1. Early Cycle. Low interest rates and lots of credit increase sales of big-ticket items.
2. Mid-Cycle. Slowing economy, low inflation and interest rates, consumption falls.
3. Late-Cycle. Capacity constraints surface and interest rates rise. "The stock market stages its last advance."
4. Tightening Phase. Central bank raises interest rates in anticipation of rising inflation.
5. Early recession. GDP, inflation, stocks, and hedge assets fall as central bank keeps money tight.
6. Late recession. Central bank lowers rates, stocks rise. Cycle complete.
According to this roadmap, step (4) began about one year ago. In addition to increasing interest rates the Fed has committed to unwinding its QE assets from the 2009 aftermath.
The take-home message is that the Fed causes recessions according to a very predicable pattern. This came as quite a shock when I first read about it in the book "Secrets of the Temple."
Also, there are a lot of gems tucked away into various corners of this essay, including this one:
... a big part of the deleveraging process is people discovering that much of what they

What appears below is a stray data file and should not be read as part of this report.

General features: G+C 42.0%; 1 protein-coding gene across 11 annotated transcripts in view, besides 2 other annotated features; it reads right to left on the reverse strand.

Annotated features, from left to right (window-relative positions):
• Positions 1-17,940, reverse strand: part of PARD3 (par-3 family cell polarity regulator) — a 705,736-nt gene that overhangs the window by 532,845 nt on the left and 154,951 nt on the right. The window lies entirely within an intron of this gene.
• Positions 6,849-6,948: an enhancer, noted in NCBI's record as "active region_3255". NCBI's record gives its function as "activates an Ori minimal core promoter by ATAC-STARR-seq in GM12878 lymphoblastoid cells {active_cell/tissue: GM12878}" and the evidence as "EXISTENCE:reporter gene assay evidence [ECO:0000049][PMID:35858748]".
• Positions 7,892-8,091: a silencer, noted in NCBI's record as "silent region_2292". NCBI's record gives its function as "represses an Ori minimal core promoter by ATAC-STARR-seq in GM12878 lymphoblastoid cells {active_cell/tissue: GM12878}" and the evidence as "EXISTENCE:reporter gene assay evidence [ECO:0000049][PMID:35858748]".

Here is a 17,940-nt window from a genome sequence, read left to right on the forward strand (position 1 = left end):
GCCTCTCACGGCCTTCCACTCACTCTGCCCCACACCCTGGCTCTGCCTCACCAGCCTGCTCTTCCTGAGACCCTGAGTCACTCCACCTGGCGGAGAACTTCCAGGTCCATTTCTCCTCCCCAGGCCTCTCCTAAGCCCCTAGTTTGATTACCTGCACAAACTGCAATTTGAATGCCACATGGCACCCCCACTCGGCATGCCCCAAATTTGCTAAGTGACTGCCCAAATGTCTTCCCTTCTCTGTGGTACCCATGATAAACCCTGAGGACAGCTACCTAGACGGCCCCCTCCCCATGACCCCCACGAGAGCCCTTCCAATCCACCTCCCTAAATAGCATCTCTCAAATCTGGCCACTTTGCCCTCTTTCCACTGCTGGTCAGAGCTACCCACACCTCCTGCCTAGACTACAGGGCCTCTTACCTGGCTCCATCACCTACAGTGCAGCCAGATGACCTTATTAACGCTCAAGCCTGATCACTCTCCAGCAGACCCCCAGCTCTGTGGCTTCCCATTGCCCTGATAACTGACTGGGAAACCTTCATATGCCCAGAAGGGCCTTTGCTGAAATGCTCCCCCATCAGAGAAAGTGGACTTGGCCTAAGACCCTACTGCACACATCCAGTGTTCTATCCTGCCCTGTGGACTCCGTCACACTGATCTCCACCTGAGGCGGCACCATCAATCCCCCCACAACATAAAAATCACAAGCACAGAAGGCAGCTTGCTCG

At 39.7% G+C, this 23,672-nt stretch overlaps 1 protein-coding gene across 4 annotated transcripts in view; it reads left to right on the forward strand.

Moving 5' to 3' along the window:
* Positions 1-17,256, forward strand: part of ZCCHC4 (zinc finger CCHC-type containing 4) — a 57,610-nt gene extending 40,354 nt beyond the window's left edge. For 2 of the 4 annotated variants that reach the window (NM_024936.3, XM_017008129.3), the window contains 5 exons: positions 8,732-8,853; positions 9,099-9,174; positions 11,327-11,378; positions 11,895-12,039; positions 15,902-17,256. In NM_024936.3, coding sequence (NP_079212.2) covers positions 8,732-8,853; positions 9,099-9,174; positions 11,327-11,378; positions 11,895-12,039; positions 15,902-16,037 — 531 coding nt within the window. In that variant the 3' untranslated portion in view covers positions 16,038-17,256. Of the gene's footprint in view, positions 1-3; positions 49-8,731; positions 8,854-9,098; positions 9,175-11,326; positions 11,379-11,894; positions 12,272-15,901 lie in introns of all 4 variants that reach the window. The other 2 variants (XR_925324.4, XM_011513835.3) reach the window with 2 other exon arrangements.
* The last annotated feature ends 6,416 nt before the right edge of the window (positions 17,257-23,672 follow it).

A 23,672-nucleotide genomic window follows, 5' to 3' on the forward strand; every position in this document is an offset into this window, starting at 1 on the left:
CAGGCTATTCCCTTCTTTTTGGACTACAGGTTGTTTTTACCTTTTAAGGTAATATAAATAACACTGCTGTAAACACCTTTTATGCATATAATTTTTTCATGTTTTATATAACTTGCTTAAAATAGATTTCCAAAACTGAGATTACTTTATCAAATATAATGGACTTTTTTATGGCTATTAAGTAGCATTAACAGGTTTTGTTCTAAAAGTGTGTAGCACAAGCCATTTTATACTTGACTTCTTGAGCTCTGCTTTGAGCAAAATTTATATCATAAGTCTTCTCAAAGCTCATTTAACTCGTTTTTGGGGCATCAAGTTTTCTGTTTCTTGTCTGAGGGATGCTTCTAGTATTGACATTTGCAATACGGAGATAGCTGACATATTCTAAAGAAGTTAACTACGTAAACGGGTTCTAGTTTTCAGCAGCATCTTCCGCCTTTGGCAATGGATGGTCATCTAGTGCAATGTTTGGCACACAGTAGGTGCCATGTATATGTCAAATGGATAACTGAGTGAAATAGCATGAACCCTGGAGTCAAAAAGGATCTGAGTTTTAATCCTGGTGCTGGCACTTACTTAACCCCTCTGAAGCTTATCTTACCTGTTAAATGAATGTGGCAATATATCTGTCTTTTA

thought was their wealth isn’t really there.
This is going to be explosively true when the cohort coming up to 401k realization walk into the room of declining net worth and stagflation.
If hillbilly elegy was the result of hollowing out working class male jobs, What will eventuate from the nouveau riche with pensions learning their own spending and savings patterns is part of a cycle in time, but nobody has a time-machine to avoid it?
Causes is probably too strong word. If Fed would not act, the recession would come later and deeper. Fed does not act unless the economy is already overheating.
Here is nice graph to check from time to time: GDP minus potential GDP: https://fred.stlouisfed.org/graph/?g=laCQ (both are inflation adjusted)
CBO’s estimate is just an estimate, but the general pattern is clear
Presumably buy and hold still rings true as A Random Walk Down Wallstreet shows us that ultimately, it's just best to ride it out without selling.
Maybe, but psychology will work against you. Would you be comfortable sitting on a 70% loss of your life savings with no end in sight?
If so, buy and hold might work. It doesn't for most people.